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#190 Jury Duty

mp3 #190 Jury Service in Los Angeles County (mp3 file)


This message discusses jury service in the Superior Courts of Los Angeles County.

You may receive in the mail a Juror Affidavit from the court, stating that you have been randomly selected as a prospective juror. This means that your name was drawn, from a list of licensed drivers and identification card holders supplied by the Department of Motor Vehicles, or from the current list of registered voters in the county. Mailing lists, telephone directories, and utility company lists are not used to obtain names of potential jurors. You should carefully follow the instructions provided on your notice.

All names are drawn at random from the combined lists, which provide the court with a fair cross-section of the communities that it represents.

The California Code of Civil Procedure spells out the minimum requirements for a person competent to act as a juror. A qualified juror must be able to read and understand English, be a citizen of the United States, age 18 or older, and reside in Los Angeles County. You may not be a trial juror if you are serving as a Grand Juror in a court of this state, if you have been convicted of a malfeasance in office or any felony, unless your civil rights have been restored by a pardon, or if you are under a court-appointed conservatorship.

No eligible person is exempt from jury service by reason of occupation, race, color, religion, sex, national origin, or economic status, or any other reason, including loss of sight or loss of hearing. The only exception relates to peace officers. Section 219 of the California Code of Civil Procedure exempts peace officers, as defined by Penal Code 830.1 and 830.2(A), from jury service.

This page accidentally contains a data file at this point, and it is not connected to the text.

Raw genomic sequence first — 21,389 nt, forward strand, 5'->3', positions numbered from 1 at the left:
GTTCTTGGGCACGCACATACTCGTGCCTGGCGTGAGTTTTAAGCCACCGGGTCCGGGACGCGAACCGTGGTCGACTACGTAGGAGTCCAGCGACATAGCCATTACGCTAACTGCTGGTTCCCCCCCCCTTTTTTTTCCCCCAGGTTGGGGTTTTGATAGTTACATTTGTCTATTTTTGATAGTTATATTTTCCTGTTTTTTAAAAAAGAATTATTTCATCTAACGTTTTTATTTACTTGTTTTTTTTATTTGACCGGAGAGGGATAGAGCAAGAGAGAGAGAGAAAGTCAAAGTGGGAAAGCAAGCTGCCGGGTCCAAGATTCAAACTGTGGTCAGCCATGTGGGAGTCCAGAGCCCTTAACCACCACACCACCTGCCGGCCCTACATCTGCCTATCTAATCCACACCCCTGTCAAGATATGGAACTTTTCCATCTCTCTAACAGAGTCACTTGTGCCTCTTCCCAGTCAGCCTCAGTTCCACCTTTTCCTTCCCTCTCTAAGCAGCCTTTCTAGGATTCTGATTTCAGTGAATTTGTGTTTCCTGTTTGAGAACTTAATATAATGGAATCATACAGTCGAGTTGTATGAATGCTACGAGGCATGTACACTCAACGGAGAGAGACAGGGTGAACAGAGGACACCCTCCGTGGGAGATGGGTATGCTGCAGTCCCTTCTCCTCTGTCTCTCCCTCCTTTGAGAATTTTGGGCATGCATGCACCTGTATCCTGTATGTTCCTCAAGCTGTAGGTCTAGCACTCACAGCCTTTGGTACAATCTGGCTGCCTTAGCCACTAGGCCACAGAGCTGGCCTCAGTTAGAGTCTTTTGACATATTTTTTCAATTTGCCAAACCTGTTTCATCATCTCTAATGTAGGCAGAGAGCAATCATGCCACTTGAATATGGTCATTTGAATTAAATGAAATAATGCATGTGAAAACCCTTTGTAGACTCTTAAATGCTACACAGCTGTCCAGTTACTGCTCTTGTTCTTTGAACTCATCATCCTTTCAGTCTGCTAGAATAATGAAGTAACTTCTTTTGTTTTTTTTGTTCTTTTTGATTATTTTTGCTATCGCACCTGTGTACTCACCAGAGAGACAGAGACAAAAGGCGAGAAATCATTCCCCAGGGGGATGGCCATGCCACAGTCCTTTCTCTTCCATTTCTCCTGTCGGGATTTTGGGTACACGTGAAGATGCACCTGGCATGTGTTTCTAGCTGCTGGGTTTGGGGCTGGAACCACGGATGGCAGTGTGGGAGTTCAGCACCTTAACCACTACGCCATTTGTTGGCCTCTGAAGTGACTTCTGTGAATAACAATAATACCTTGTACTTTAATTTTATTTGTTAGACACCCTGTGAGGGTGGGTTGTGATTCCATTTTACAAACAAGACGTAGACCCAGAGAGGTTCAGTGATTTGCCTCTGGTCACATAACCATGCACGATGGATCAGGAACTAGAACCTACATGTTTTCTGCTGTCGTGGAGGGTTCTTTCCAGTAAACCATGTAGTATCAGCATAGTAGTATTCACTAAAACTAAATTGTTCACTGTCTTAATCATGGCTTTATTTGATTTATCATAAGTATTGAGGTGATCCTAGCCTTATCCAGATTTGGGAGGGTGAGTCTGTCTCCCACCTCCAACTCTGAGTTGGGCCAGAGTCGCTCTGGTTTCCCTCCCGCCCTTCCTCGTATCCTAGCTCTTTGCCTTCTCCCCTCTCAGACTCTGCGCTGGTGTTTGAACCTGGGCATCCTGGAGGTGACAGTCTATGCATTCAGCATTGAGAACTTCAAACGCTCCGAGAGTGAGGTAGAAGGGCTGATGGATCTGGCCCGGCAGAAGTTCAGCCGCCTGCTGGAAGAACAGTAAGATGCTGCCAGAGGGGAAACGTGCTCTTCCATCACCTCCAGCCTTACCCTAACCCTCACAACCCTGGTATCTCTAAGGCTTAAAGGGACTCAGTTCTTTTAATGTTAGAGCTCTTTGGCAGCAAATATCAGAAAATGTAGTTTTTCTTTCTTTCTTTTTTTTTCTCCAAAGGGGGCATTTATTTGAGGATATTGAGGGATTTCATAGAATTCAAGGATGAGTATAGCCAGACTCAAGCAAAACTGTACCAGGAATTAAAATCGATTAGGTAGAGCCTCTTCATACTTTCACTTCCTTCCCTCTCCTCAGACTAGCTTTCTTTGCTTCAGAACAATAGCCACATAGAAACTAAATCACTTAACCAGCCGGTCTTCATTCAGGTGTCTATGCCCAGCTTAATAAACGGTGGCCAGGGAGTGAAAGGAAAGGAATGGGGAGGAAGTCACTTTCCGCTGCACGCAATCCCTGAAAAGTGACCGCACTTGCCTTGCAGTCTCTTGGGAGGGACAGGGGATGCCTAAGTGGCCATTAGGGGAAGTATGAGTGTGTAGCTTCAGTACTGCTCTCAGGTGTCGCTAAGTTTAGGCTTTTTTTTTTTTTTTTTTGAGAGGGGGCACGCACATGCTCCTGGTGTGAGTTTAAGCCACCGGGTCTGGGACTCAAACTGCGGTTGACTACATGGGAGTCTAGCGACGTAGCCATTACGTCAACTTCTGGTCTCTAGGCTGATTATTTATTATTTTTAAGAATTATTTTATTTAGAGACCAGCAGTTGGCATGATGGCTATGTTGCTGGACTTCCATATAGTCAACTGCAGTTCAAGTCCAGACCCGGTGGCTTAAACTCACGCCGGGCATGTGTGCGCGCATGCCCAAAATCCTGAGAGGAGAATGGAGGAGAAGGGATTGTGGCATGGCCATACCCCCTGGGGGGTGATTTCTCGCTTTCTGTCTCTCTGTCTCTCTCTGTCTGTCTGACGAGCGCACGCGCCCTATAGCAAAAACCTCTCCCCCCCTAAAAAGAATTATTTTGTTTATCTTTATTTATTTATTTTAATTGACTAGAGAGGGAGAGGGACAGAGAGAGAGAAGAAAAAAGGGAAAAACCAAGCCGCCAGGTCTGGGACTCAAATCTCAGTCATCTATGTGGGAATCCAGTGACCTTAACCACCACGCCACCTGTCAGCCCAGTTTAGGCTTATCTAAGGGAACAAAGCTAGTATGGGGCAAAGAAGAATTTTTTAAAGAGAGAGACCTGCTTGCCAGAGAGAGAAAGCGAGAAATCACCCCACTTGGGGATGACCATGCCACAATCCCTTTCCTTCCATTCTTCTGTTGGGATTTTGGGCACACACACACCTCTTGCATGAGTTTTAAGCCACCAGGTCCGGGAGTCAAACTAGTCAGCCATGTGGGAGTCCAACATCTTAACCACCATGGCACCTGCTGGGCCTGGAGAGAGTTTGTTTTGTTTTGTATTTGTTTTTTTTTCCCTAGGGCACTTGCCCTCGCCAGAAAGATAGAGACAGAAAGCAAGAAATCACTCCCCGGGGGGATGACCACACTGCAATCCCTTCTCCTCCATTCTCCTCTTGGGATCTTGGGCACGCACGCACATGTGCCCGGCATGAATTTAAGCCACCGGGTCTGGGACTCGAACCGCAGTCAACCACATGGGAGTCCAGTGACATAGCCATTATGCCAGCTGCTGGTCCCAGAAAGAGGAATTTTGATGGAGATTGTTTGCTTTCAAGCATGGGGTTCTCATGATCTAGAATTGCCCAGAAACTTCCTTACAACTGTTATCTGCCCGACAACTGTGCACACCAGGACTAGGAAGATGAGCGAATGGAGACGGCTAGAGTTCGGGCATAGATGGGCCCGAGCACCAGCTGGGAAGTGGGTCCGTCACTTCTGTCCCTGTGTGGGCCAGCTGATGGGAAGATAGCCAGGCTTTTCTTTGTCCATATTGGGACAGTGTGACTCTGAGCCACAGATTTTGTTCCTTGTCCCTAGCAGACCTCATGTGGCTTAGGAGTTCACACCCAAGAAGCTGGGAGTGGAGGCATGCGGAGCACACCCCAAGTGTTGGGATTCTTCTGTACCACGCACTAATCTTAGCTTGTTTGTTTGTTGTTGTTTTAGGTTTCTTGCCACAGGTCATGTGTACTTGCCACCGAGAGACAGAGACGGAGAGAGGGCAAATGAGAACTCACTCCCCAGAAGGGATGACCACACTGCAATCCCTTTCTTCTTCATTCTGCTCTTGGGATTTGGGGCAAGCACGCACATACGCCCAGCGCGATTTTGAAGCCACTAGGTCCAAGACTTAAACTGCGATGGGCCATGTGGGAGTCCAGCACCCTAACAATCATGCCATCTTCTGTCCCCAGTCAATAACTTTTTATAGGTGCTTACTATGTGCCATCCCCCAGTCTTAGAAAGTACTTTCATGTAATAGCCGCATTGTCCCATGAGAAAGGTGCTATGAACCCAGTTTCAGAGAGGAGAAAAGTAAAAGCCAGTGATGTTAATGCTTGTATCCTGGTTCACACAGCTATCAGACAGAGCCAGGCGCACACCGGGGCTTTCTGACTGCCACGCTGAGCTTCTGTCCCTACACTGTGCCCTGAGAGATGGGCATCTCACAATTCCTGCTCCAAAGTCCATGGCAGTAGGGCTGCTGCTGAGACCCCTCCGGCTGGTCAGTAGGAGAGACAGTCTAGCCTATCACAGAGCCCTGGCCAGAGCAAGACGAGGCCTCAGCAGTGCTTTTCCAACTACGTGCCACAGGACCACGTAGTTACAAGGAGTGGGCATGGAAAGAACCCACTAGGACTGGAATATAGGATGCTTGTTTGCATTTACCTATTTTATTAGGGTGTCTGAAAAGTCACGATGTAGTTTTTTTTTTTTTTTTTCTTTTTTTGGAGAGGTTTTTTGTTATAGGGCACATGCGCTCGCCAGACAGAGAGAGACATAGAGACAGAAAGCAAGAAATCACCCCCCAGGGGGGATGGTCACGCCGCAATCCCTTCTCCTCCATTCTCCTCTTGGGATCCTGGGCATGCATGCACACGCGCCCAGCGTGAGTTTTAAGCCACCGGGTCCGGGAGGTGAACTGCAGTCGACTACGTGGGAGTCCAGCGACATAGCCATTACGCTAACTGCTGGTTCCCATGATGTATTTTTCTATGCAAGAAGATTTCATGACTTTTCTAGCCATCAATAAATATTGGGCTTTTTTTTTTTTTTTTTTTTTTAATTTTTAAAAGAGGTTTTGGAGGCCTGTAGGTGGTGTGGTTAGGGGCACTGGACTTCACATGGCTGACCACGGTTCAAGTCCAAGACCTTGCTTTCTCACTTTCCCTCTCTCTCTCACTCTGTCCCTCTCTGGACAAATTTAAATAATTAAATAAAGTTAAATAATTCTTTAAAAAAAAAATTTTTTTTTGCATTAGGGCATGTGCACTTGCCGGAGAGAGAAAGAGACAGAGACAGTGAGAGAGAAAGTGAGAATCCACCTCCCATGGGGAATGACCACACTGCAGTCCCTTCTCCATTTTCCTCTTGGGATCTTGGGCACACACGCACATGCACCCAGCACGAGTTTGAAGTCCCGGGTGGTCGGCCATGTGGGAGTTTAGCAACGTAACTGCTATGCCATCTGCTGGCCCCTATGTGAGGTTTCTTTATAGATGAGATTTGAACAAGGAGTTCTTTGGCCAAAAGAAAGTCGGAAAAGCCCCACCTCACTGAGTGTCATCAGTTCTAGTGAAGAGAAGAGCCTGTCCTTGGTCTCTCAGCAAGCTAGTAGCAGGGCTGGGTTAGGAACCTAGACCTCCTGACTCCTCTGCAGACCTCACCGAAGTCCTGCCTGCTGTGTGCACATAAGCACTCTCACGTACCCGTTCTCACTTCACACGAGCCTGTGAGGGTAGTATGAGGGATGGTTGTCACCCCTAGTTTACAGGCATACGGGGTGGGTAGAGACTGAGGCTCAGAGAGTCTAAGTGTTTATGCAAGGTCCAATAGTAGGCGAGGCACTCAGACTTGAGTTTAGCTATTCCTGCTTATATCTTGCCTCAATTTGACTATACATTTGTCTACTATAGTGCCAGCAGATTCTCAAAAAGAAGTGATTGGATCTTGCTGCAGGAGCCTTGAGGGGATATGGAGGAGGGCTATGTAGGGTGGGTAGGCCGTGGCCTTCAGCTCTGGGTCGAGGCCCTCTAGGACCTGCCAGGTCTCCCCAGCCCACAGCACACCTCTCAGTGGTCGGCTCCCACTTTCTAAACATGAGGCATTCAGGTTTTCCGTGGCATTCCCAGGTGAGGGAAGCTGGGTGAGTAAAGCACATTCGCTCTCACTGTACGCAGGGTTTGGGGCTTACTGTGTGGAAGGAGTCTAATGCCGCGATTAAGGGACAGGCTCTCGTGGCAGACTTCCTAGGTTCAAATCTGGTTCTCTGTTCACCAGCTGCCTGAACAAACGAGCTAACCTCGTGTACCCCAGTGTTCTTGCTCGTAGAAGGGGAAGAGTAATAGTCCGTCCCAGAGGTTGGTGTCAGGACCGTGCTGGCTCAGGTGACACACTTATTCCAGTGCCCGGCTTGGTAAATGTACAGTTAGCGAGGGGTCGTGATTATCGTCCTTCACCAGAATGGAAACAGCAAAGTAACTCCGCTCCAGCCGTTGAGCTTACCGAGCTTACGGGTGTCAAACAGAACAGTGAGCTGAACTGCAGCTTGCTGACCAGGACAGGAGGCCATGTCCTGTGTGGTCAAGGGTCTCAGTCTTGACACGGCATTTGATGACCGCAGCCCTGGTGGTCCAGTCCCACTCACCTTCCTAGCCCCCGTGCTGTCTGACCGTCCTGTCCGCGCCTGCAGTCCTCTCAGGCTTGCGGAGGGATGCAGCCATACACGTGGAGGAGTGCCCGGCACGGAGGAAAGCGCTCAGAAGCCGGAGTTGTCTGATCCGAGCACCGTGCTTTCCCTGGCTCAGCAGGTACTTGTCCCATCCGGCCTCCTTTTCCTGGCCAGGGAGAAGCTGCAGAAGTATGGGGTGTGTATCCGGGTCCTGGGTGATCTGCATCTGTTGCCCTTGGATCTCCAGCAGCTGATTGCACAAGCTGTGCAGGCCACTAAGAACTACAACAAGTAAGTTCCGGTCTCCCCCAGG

In California, employers cannot discharge you or discriminate against you for taking time off to serve as required by law on an inquest jury or trial jury. But this only applies if you give your employer reasonable notice, before you take the time off, that you are required to serve.

You may request to be excused, if serving would create an extreme financial burden, if you have a physical or mental incapacity, if service would jeopardize protection of public health or safety, if you have a personal obligation to provide actual care for dependents, or if you have served as a trial or Grand Juror during the past 12 months, if you believe there is a medical reason why you should not serve as a juror, you will need to submit a written statement from your doctor.

If you fail to complete and return your Juror Affidavit, you may be deemed qualified and summoned for jury service.

For information on being excused from jury service, read message number 191.

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